Should the Fed continue to send mixed messages on whether or not they’ll actually raise rates, the state of affairs will become apparent one way or another. Aside from a decline in the growth of earnings, profits have also declined(vii), so has the manufacturing index(viii). The small business loan index is collapsing(ix), non-farm payrolls are in a downward trendx and existing home sales (which are ninety percent of the market) are falling(xi).

We can do this all day. Industrial production on a year over year basis is in reverse(xii), producer price index under pressure(xiii), and GDP grew at an annual 1.2% rate(xiv), and like everything else, is slowing on a rate of change basis. In the face of all of this, random members of the Federal Reserve expect us to believe that based on the data there is a case for raising interest rates to cool our strong economy. Sooner or later the market won’t be able to deny that there is no growth and it will act accordingly. And it’s not as though I’m cherry picking one or two statistics or that any of this is new. There is deep confirmation and it’s been happening for some time.

Even if the Fed does nothing, how does that improve a lethargic economy? Investors would have no expectations of growth or inflation, and when that happens, slow and steady companies that look like a bond have historically held their own. Many businesses cannot raise their prices during a recession or deflationary environment, but utility companies will keep hiking prices. Finally, the idea that central banks have a handle on things is seemingly going by the waste side, which makes gold attractive.

I remember putting a life saver in the butterfly of a carburetor to keep it open when cold weather froze the condensation and wouldn’t allow the gas to start the engine. I also recall studying Paul Volcker, Federal Reserve chairman in the 1980’s, who famously raised interest rates in the face of high inflation. We learned things in college like capital asset pricing model, price earnings ratio and matters that impacted stock prices. Regardless of the things will be different this time narrative, these things still matter, even if they do not subscribe to any schedule. As was the case in previous times of volatility, when the dust settles, the experts will eulogize about how they should have known better.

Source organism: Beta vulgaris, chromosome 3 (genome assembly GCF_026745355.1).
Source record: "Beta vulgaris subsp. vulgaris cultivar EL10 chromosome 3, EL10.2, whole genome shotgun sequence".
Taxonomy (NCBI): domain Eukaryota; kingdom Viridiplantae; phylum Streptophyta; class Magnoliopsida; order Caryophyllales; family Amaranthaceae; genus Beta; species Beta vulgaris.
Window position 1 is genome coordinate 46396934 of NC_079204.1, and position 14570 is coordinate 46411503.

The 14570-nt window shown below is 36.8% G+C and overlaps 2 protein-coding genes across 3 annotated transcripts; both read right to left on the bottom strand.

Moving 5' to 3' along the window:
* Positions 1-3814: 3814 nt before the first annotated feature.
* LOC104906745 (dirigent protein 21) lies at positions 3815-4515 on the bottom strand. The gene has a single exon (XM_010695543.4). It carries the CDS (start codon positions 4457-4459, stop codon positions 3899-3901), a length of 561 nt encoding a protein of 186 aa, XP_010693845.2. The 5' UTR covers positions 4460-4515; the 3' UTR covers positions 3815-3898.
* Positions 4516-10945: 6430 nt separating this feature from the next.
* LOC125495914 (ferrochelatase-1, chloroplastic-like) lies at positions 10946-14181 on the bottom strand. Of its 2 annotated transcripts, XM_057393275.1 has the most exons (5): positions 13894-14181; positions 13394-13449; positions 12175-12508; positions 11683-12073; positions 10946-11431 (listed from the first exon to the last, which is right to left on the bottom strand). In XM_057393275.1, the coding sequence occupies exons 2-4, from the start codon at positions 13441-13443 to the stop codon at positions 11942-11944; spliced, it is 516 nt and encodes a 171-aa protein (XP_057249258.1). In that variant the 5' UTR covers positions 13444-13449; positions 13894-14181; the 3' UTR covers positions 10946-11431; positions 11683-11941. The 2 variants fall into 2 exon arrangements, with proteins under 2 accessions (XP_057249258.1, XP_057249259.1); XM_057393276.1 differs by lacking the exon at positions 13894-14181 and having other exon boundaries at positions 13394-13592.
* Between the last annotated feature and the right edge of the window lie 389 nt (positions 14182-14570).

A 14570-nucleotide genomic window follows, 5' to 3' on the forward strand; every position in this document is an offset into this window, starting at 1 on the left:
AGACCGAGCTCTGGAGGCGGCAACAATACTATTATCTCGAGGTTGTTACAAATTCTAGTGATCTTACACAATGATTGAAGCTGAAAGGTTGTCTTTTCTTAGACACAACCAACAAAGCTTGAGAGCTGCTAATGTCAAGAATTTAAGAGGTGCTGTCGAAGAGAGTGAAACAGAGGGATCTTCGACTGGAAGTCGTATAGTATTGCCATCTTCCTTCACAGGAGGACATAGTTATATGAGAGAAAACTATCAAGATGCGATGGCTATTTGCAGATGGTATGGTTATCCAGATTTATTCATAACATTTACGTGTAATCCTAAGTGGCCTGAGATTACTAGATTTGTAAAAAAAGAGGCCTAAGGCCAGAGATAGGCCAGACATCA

I described earlier how companies were borrowing record amounts of money to buy their own stocks back. This manipulates the stock price because it increases demand for shares, reduces supply of shares and boosts the earnings per share calculation, which is equal to net income minus dividends divided by shares outstanding. The fewer the shares, the bigger the earnings per share.

That, however, is really only half the story because they reported those earnings using a method that allows them to ignore expenses and pretend that they didn’t happen. Generally Accepted Accounting Principles (GAAP) was the sole method used by over forty percent of all public companies as late as 1996; today only 5.7% do so. Slowly but surely more firms began to report with what’s called the Pro-Forma method that allows them to back out certain one-time expenses and paint a better picture, inflating income by an average of forty-four percent(xv).

Moreover, many of the shares companies have bought back are given to employees as compensation, which is an expense under Generally Accepted Accounting Principles and reduces profits. Under pro- forma, however, it can be backed out. When Microsoft announced earnings of .69 a share, the stock price jumped 6.8%. The GAAP earnings received far less attention, likely because they were .39 cents a share. Adding insult to injury, companies have a habit of nudging Wall Street analysts to lower their expectations(xvi) because nothing makes a stock go up like the words “beat expectations”. I always wondered how seventy five percent of companies in
the S&P 500 index met or exceeded analysts’ earnings forecasts quarter after quarter in both good times and bad.